NATO-Russia Conflict: Moscow Trains Belarus On Iskander-M Nuclear Missiles As RuMoD Confirms Delivery To Minsk

The Russian defense minister has announced that Belarus has received the Iskander-M operational-tactical missile system (OTRK) from Russia, which can employ both conventional and nuclear missiles.

Russian Defense Minister Sergei Shoigu announced the transfer of the Iskander-M missile system to Belarus on April 4 during a conference call with the leadership of the country’s armed forces. 

Shoigu added that training for Belarusian servicemen to use the Iskander began on April 3 at one of the Russian military’s training facilities. Shoigu also disclosed that some of Minsk’s military planes can now launch nuclear missiles at hostile locations. 

Belarusian President Alexander Lukashenko earlier confirmed that Belarusian Su-24s had been re-equipped to carry nuclear weapons. Lukashenko has frequently mentioned that Moscow has already assisted Belarus in modernizing its warplane fleet to enable it to carry nuclear weapons. 

Shoigu also commented on NATO’s increased combat readiness and heightened activities near the borders of Russia and Belarus. He warned that Finland’s NATO membership could potentially escalate the ongoing Moscow-Kyiv conflict.

Russian President Vladimir Putin recently said that Moscow would complete the construction of a dedicated storage facility for tactical nuclear weapons in Belarus, which was met with strong international condemnation.

According to Belarus’ Foreign Ministry, hosting Russian nuclear weapons does not represent an infringement of any international non-proliferation treaties. That action was compelled by years of Western pressure. ​​​​​​​ 

However, on Monday, NATO Secretary-General Jens Stoltenberg told reporters that he had not observed any movement of Russia’s nuclear weapons. 

Stoltenberg stated that President Putin’s announcement is part of a larger hazardous and irresponsible nuclear rhetoric pattern. 

He emphasized that Russia is attempting to utilize nuclear weapons as a means of coercion and intimidation to dissuade NATO allies and partners from supporting Ukraine’s right to safeguard its own country.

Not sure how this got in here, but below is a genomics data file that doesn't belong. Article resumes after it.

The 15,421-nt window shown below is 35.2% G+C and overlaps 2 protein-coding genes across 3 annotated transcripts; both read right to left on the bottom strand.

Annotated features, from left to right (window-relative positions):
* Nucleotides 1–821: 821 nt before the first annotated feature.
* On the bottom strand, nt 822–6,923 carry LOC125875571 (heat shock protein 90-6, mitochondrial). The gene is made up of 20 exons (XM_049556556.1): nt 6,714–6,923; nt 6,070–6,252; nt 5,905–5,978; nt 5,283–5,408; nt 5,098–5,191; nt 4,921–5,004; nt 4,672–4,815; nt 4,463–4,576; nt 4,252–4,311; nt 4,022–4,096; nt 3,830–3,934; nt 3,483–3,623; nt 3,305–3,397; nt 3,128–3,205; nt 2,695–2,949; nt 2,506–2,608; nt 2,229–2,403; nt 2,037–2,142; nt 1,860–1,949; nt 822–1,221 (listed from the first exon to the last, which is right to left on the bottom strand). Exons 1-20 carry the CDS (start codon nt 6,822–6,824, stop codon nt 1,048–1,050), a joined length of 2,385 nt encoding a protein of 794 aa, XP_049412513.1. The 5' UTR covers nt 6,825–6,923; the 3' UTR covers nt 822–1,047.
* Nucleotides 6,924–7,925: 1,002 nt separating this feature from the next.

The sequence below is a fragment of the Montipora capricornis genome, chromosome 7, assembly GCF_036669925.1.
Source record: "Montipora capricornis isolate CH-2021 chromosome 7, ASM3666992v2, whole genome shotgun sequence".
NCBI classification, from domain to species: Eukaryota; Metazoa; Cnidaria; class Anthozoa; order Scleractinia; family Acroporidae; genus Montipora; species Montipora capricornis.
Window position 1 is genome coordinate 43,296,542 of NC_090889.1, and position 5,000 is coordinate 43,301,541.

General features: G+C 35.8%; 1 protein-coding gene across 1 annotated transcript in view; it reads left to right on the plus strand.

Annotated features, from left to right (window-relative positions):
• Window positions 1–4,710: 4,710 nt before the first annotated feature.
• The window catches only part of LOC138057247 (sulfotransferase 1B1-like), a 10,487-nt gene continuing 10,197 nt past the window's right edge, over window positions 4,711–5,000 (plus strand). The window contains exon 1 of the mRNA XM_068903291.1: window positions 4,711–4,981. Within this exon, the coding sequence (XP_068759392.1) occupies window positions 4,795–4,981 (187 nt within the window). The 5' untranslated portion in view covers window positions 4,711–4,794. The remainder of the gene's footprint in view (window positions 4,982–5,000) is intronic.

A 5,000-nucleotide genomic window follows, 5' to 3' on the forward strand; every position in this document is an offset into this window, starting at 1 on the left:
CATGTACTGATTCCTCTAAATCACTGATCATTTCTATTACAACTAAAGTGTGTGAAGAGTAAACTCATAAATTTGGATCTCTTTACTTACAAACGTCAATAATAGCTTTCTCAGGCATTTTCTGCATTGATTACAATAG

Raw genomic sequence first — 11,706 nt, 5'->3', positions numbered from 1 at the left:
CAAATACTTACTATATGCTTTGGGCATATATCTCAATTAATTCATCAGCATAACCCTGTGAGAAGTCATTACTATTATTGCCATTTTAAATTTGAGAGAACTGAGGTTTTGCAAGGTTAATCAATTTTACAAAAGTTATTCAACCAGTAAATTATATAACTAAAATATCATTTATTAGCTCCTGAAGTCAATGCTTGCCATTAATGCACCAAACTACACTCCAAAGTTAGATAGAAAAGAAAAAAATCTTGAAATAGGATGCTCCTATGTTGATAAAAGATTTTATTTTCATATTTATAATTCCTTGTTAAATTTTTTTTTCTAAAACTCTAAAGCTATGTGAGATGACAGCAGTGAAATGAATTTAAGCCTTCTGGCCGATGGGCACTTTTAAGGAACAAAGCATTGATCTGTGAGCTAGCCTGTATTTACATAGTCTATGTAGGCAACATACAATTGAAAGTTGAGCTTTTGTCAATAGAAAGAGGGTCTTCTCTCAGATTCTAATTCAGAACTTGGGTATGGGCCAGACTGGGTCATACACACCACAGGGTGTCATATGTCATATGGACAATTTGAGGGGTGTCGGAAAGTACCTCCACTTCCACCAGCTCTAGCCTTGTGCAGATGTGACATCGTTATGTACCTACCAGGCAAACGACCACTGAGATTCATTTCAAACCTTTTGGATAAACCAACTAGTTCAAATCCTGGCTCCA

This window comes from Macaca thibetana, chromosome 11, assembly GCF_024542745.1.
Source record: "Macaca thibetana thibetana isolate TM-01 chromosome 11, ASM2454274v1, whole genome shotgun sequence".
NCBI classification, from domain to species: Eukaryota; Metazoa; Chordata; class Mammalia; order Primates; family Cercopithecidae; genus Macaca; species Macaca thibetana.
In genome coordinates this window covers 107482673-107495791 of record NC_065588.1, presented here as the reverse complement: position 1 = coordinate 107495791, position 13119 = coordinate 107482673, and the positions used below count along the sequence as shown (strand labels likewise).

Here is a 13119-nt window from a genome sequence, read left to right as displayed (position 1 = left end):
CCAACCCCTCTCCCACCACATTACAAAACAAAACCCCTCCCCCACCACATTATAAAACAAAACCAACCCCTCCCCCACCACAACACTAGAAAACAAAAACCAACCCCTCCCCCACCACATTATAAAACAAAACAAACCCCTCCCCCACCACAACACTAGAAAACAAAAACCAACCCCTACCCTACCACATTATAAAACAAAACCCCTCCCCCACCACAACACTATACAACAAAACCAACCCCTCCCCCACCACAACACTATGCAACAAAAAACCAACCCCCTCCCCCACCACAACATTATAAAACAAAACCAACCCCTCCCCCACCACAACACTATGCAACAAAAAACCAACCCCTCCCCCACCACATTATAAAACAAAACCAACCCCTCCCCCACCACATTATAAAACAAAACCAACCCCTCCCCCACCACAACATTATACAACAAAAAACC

He accused the Russian President of “dangerous and reckless” nuclear rhetoric, which, in his opinion, was allegedly voiced even before the beginning of the conflict in Ukraine.

Why Is Russia Deploying Nuclear Weapons In Belarus?

The Iskander-M missile system is a mobile, short-range ballistic missile system developed by Russia. It is designed to deliver conventional and nuclear warheads with high precision and has a range of up to 500 kilometers. 

The Iskander-M is equipped with various advanced technologies that enhance its accuracy and lethality, including a digital inertial guidance system, a terrain comparison system, and a radar homing head. 

The nuclear-capable version of the Iskander-M is believed to be equipped with a low-yield nuclear warhead designed to minimize collateral damage while maximizing its destructive effect on a specific target. 

The Iskander-M’s nuclear capability has raised concerns among some Western nations. The installation of the Iskander-M missile system in Belarus would also be a matter of great apprehension for Ukraine, which has been cautioning its Western allies regarding the possibility of a Russian nuclear attack. 

The existence of tactical nuclear weapons in Belarus, which shares a border with Ukraine, would allow Russia to quickly and easily launch attacks on potential targets in Ukraine using their aircraft and missiles if they choose to do so.

File Image: Iskander-M

This would also extend Russia’s ability to strike multiple NATO members in Eastern and Central Europe. This development coincides with Kyiv’s preparations to launch a counteroffensive to take back areas occupied by Russia.

The Russian Foreign Ministry has asserted that the US and its allies have ignored Russia’s requests to withdraw US nuclear weapons from Europe. As a result, Moscow has reaffirmed its right to take any additional actions required to ensure the security of Russia and its allies.

Dmitry Medvedev, the deputy head of Russia’s Security Council, recently issued a warning that any move by Ukraine to retake control of the Crimean Peninsula would be considered an imminent danger to Russia’s sovereignty and may result in a nuclear response under the country’s security doctrine.

Medvedev stated that every day Ukraine receives weapons from Western countries, it brings the world closer to a nuclear apocalypse. 

Meanwhile, Ukrainian military analyst Oleh Zhdanov suggests that Putin’s objective is to dissuade Ukraine’s Western supporters from providing additional weapons before they launch any counteroffensive.